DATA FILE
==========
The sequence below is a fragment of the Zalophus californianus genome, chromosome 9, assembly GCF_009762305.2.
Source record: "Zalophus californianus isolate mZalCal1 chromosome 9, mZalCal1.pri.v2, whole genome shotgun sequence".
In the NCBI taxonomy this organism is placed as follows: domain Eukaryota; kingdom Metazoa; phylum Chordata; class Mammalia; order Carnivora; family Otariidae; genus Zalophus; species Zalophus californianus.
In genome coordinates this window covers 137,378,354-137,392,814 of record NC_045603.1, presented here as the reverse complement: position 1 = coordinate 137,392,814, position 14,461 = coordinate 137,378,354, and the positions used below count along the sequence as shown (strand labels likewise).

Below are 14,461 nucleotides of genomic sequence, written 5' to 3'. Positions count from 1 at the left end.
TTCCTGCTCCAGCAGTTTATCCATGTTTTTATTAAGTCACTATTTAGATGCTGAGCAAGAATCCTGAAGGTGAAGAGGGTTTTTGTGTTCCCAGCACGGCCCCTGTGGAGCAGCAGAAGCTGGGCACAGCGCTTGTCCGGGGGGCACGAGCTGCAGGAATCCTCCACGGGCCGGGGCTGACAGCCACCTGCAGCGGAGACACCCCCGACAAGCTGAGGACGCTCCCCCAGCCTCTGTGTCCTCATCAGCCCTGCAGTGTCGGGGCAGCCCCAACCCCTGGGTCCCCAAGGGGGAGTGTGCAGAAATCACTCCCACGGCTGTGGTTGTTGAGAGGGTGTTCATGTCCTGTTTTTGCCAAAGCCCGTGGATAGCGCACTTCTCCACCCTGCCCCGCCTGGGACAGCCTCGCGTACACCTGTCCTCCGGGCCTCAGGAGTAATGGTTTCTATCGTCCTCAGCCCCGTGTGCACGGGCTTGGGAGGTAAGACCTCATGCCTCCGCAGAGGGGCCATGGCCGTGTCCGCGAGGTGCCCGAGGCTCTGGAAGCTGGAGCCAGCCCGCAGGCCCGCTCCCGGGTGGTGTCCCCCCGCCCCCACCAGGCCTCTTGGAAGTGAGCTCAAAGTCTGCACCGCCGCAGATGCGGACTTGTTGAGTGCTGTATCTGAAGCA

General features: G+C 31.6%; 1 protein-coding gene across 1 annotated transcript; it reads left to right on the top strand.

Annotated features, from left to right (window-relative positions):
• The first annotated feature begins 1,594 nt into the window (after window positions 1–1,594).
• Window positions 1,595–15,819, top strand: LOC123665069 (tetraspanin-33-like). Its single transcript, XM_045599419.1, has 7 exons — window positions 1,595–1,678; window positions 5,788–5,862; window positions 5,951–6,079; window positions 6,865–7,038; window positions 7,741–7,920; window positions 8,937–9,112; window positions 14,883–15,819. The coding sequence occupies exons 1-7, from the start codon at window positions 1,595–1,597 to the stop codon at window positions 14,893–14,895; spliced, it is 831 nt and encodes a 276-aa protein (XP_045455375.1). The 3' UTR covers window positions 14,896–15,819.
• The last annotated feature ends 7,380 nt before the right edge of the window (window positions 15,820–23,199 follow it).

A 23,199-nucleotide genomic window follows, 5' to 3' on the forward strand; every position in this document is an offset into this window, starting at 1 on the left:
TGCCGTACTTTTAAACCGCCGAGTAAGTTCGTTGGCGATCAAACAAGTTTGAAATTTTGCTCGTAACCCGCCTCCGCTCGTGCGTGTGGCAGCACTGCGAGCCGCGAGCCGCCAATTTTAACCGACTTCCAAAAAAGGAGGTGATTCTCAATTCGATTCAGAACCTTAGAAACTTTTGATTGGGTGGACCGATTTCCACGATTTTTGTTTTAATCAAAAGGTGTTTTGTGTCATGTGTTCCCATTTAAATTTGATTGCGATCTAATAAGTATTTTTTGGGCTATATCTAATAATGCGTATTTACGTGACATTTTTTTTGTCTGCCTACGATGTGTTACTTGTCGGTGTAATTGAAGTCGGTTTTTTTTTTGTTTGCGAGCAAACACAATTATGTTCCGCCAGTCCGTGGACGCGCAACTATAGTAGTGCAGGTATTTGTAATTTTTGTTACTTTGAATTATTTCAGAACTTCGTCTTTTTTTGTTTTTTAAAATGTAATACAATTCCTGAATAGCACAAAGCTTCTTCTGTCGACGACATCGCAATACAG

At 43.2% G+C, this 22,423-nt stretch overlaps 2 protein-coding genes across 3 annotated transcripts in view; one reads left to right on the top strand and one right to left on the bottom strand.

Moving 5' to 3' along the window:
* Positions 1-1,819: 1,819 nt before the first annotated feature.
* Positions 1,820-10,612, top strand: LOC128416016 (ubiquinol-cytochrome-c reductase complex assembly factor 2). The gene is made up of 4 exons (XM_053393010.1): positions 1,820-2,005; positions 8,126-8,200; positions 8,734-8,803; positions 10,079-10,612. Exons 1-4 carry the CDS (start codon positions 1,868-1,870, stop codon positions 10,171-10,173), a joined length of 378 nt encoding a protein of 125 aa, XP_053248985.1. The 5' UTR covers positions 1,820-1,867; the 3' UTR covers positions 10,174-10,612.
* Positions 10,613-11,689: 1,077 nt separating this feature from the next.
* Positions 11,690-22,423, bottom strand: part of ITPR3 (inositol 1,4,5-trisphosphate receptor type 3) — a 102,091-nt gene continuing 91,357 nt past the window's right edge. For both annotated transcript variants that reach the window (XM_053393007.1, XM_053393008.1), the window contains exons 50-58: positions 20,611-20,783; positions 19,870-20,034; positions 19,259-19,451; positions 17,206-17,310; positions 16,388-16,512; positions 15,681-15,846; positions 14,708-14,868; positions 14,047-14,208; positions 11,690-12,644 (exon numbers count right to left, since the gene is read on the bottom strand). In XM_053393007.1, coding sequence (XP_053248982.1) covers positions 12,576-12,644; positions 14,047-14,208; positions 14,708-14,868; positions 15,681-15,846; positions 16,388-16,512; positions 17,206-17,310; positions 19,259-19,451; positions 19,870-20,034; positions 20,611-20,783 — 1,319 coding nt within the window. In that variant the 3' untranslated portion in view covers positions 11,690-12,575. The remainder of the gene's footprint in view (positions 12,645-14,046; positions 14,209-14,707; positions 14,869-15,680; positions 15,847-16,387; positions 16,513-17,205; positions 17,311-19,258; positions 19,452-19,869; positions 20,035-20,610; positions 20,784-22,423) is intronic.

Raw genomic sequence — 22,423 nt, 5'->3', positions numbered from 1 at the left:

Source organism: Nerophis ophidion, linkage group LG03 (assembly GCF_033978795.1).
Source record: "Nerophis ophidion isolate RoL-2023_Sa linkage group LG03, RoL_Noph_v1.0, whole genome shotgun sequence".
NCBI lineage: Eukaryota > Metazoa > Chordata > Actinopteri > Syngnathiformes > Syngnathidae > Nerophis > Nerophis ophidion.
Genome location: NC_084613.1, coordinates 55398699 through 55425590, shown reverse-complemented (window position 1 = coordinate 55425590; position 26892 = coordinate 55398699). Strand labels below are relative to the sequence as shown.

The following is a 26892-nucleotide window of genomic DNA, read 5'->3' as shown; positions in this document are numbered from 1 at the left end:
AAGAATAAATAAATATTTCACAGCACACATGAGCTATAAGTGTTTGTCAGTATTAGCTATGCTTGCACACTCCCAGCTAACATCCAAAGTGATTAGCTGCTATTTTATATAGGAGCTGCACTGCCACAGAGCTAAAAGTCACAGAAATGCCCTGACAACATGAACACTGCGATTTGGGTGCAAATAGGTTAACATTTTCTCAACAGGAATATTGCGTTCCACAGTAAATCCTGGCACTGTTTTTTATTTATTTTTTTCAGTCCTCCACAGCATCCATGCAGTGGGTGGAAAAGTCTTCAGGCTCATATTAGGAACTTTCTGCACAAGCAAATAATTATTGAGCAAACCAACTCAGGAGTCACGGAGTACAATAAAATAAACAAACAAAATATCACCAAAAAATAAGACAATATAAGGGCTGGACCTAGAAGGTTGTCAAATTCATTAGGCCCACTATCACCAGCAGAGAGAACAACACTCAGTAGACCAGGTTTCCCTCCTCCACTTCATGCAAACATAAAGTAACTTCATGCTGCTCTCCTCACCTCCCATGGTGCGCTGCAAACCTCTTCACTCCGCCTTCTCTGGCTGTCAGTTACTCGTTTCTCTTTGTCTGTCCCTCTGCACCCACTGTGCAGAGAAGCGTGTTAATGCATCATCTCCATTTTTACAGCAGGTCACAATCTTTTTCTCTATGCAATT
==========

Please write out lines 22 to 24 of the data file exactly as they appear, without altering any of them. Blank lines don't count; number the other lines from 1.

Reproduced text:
Source record: "Nerophis ophidion isolate RoL-2023_Sa linkage group LG03, RoL_Noph_v1.0, whole genome shotgun sequence".
NCBI lineage: Eukaryota > Metazoa > Chordata > Actinopteri > Syngnathiformes > Syngnathidae > Nerophis > Nerophis ophidion.
Genome location: NC_084613.1, coordinates 55398699 through 55425590, shown reverse-complemented (window position 1 = coordinate 55425590; position 26892 = coordinate 55398699). Strand labels below are relative to the sequence as shown.